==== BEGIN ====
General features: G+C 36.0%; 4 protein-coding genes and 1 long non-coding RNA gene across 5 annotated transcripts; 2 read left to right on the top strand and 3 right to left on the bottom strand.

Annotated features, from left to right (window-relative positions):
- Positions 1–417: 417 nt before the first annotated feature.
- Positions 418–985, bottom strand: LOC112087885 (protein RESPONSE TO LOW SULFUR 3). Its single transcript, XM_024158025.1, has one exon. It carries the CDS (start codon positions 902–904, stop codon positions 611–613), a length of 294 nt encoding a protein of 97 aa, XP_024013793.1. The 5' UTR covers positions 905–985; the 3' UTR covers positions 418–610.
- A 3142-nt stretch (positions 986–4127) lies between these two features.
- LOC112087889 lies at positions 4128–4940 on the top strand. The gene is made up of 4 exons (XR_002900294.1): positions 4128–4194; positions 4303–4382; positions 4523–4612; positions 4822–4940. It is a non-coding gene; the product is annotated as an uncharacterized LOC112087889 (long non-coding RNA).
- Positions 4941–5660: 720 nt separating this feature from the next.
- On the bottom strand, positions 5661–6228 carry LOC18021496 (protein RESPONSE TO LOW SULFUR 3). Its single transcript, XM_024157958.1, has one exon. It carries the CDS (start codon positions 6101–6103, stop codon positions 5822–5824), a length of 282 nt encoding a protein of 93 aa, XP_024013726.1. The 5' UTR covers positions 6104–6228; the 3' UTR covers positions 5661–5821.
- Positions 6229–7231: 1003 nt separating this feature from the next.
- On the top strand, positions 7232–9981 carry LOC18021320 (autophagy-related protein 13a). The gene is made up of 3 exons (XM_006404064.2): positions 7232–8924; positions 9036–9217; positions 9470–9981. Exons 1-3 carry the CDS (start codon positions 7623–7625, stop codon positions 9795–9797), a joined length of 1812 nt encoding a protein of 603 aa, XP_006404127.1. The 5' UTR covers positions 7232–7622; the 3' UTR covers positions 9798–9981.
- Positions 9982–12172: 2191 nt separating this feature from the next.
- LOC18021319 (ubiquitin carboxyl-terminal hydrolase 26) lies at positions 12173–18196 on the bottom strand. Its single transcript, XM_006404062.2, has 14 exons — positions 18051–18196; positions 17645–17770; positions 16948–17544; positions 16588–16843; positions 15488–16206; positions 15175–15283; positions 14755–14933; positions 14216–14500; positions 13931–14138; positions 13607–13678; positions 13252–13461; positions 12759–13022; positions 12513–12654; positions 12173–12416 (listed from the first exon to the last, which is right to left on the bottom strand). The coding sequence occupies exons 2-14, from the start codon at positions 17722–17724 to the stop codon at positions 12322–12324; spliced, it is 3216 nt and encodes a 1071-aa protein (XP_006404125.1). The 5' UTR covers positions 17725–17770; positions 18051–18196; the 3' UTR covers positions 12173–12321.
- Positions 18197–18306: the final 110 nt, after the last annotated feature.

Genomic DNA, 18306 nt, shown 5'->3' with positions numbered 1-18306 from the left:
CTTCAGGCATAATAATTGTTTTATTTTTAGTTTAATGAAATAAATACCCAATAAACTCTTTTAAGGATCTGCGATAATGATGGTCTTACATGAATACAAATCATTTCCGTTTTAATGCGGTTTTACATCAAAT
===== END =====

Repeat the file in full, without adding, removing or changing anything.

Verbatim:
General features: G+C 36.0%; 4 protein-coding genes and 1 long non-coding RNA gene across 5 annotated transcripts; 2 read left to right on the top strand and 3 right to left on the bottom strand.

Annotated features, from left to right (window-relative positions):
- Positions 1–417: 417 nt before the first annotated feature.
- Positions 418–985, bottom strand: LOC112087885 (protein RESPONSE TO LOW SULFUR 3). Its single transcript, XM_024158025.1, has one exon. It carries the CDS (start codon positions 902–904, stop codon positions 611–613), a length of 294 nt encoding a protein of 97 aa, XP_024013793.1. The 5' UTR covers positions 905–985; the 3' UTR covers positions 418–610.
- A 3142-nt stretch (positions 986–4127) lies between these two features.
- LOC112087889 lies at positions 4128–4940 on the top strand. The gene is made up of 4 exons (XR_002900294.1): positions 4128–4194; positions 4303–4382; positions 4523–4612; positions 4822–4940. It is a non-coding gene; the product is annotated as an uncharacterized LOC112087889 (long non-coding RNA).
- Positions 4941–5660: 720 nt separating this feature from the next.
- On the bottom strand, positions 5661–6228 carry LOC18021496 (protein RESPONSE TO LOW SULFUR 3). Its single transcript, XM_024157958.1, has one exon. It carries the CDS (start codon positions 6101–6103, stop codon positions 5822–5824), a length of 282 nt encoding a protein of 93 aa, XP_024013726.1. The 5' UTR covers positions 6104–6228; the 3' UTR covers positions 5661–5821.
- Positions 6229–7231: 1003 nt separating this feature from the next.
- On the top strand, positions 7232–9981 carry LOC18021320 (autophagy-related protein 13a). The gene is made up of 3 exons (XM_006404064.2): positions 7232–8924; positions 9036–9217; positions 9470–9981. Exons 1-3 carry the CDS (start codon positions 7623–7625, stop codon positions 9795–9797), a joined length of 1812 nt encoding a protein of 603 aa, XP_006404127.1. The 5' UTR covers positions 7232–7622; the 3' UTR covers positions 9798–9981.
- Positions 9982–12172: 2191 nt separating this feature from the next.
- LOC18021319 (ubiquitin carboxyl-terminal hydrolase 26) lies at positions 12173–18196 on the bottom strand. Its single transcript, XM_006404062.2, has 14 exons — positions 18051–18196; positions 17645–17770; positions 16948–17544; positions 16588–16843; positions 15488–16206; positions 15175–15283; positions 14755–14933; positions 14216–14500; positions 13931–14138; positions 13607–13678; positions 13252–13461; positions 12759–13022; positions 12513–12654; positions 12173–12416 (listed from the first exon to the last, which is right to left on the bottom strand). The coding sequence occupies exons 2-14, from the start codon at positions 17722–17724 to the stop codon at positions 12322–12324; spliced, it is 3216 nt and encodes a 1071-aa protein (XP_006404125.1). The 5' UTR covers positions 17725–17770; positions 18051–18196; the 3' UTR covers positions 12173–12321.
- Positions 18197–18306: the final 110 nt, after the last annotated feature.

Genomic DNA, 18306 nt, shown 5'->3' with positions numbered 1-18306 from the left:
CTTCAGGCATAATAATTGTTTTATTTTTAGTTTAATGAAATAAATACCCAATAAACTCTTTTAAGGATCTGCGATAATGATGGTCTTACATGAATACAAATCATTTCCGTTTTAATGCGGTTTTACATCAAAT